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13 Suspicious Incidents

by Lemony Snicket

with various readers


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13 Suspicious Incidents

by Lemony Snicket
with various readers

Review posted July 1, 2016.
Hachette Audio, 2014. 3 hours on 3 CDs.

This audiobook continues Lemony Snicket’s series All the Wrong Questions set in the strange deserted town of Stain’d-by-the-Sea. However, this is a side file to the case in the main series. Here are thirteen short mystery tales, some more bizarre than others. You don’t at all need to have read the original books – many of the characters are new. Some we’ve seen before, but knowing them ahead of time is not crucial to any of the short cases.

The audiobook has two flaws. The first is that there are 13 wonderful narrators, but it isn’t announced on the audiobook who is reading at any given time. I should have read the label on the CD before inserting it, but I wasn’t going to do that while driving in the car. All the narrators did a great job, but it would have been fun to know when I was listening to Jon Scieszka, Terry Gross, Sarah Vowell, Libba Bray, Ira Glass, Sophie Blackall, Jon Klassen, Chris Kluwe, Holly Black, Sook-Yin Lee, Rachel Maddow, Stephin Merritt, or Wesley Stace.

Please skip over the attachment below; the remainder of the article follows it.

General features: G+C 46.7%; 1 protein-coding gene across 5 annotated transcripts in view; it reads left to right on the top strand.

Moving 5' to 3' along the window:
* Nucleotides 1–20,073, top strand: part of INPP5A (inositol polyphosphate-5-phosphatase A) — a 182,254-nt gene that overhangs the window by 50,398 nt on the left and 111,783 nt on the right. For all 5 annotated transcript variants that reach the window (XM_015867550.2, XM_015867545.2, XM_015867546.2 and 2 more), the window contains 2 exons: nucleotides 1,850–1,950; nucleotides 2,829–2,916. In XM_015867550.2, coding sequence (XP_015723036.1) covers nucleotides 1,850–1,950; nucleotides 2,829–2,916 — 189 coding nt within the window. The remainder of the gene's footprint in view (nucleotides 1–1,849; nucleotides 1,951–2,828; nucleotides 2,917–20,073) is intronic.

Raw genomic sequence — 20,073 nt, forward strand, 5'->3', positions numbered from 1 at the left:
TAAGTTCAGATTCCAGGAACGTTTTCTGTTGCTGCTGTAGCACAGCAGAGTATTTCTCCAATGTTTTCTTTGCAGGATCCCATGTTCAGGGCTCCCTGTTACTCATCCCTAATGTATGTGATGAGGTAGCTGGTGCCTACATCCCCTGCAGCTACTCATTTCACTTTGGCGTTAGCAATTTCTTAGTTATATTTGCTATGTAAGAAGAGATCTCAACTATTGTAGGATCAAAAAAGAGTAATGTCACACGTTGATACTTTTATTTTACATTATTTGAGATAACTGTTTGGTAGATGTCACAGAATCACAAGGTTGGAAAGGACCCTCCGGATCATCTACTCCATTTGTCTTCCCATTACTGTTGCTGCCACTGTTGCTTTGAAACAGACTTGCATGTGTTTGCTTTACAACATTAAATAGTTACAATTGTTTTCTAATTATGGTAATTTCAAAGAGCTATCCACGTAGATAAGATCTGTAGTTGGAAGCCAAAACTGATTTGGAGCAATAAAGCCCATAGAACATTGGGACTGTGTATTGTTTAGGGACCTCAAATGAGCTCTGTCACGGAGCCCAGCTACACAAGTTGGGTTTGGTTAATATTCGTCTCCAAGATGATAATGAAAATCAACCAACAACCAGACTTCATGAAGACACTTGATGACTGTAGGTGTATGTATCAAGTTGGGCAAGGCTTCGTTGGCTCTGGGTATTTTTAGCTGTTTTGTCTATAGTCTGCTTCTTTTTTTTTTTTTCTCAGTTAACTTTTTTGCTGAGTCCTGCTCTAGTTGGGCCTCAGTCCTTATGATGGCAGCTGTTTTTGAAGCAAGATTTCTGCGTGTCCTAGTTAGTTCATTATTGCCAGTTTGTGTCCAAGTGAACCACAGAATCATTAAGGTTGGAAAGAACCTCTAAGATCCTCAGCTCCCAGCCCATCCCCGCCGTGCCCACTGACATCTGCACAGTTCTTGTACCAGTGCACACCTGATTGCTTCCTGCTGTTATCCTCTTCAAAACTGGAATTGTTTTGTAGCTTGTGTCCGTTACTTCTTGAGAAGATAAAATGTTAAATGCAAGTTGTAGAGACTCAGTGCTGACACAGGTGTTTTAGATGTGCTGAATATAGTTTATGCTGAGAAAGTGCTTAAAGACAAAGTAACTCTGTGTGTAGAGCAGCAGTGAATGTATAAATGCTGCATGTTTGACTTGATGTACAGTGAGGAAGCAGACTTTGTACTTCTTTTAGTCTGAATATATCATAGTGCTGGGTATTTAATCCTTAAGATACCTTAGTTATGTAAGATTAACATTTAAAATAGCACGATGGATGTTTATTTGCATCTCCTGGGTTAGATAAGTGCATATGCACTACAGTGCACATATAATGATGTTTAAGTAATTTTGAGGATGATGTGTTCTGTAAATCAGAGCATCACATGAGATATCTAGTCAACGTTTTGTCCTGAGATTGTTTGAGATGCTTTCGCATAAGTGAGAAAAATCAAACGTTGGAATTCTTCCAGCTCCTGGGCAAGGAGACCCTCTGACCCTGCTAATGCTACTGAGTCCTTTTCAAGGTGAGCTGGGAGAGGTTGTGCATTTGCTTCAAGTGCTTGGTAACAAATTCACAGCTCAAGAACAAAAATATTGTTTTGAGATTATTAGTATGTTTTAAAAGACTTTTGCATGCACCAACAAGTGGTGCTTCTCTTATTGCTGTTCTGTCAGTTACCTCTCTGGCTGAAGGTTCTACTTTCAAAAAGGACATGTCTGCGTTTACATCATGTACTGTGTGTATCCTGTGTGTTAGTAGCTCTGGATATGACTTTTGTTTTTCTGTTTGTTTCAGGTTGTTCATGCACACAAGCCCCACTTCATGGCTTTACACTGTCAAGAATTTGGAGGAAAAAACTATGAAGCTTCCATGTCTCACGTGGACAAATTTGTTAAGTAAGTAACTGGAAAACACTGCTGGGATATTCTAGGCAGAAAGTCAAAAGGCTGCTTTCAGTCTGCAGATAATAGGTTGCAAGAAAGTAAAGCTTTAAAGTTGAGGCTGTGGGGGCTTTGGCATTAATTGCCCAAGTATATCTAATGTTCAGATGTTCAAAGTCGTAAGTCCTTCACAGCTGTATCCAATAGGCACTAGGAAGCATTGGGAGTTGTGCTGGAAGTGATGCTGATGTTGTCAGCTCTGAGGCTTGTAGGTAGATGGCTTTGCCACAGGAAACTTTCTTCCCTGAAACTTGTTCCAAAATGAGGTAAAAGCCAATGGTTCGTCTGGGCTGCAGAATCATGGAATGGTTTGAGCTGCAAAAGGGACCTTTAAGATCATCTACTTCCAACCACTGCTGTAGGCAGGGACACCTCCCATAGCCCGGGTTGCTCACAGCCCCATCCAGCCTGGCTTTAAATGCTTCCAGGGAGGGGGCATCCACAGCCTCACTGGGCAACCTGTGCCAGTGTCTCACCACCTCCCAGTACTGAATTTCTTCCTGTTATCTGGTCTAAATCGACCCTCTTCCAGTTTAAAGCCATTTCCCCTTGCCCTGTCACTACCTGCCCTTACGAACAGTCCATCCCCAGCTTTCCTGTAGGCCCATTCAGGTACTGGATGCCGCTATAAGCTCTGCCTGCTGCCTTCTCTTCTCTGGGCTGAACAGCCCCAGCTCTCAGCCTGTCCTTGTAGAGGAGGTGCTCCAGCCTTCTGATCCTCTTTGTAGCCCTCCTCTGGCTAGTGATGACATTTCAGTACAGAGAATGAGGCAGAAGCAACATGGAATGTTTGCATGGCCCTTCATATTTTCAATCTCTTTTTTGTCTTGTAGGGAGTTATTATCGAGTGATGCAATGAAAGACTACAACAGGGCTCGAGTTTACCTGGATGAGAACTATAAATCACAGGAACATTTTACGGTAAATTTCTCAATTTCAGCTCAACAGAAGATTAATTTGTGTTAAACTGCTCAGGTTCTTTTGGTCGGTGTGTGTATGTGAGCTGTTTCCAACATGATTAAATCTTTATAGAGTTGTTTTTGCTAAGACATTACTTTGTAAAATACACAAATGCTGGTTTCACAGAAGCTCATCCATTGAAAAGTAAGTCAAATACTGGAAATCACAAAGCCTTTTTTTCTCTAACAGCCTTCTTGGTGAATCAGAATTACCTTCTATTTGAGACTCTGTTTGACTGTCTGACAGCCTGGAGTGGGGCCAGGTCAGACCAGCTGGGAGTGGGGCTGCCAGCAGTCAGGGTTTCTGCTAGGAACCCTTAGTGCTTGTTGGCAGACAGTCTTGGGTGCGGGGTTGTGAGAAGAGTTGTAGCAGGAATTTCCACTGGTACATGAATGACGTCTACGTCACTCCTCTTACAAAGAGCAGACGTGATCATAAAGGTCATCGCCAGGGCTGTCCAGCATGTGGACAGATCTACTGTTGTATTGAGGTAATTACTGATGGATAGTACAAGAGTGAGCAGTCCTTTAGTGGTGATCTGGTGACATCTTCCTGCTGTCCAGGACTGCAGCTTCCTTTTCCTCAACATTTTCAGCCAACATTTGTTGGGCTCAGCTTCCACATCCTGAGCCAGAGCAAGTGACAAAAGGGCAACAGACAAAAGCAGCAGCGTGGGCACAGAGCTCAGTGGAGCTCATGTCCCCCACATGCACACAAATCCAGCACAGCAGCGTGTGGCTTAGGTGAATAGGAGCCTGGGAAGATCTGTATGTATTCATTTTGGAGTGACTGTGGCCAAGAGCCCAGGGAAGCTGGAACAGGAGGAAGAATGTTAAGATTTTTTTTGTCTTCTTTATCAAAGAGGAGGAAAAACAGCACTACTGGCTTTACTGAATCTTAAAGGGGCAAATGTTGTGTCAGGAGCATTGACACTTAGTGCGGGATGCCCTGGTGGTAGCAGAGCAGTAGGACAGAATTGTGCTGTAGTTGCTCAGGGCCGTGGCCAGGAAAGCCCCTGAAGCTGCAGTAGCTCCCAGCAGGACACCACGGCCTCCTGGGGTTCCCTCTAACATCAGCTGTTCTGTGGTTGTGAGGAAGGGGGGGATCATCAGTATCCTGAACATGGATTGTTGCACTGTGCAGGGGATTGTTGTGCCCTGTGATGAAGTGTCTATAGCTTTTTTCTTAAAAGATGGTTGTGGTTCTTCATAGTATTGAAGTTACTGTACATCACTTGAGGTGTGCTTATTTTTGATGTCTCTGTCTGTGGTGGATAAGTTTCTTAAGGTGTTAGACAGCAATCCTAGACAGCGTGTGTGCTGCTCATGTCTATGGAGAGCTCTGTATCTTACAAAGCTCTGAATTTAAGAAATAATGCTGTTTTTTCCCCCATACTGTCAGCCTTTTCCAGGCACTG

The other annoying thing is that the conclusions to each short mystery were all given at the end of the third audiobook. But before the conclusions are three stories. So there’s no way to check on the answer to a mystery right after finishing that mystery. If the conclusions had their own CD, I could have popped that in and listened to some conclusions before continuing on. Of course, in the print book, one could just check the back of the book after each mystery. As it turned out, the entire book wasn’t very long, so I found I could mostly remember what was involved in the story once I heard the conclusion. Honestly, there probably isn’t a good way to do this on audio CDs. I would have liked a separate CD for the conclusions – but that would add to the cost.

Other than that, these were totally fun mystery stories. They reminded me of Encyclopedia Brown – with a lot more variety, and a touch of silliness here and there. This would be a great one to suggest to kids who like mysteries, and they don’t need to read the longer 4-volume series, but I wouldn’t be surprised if they turn to that next.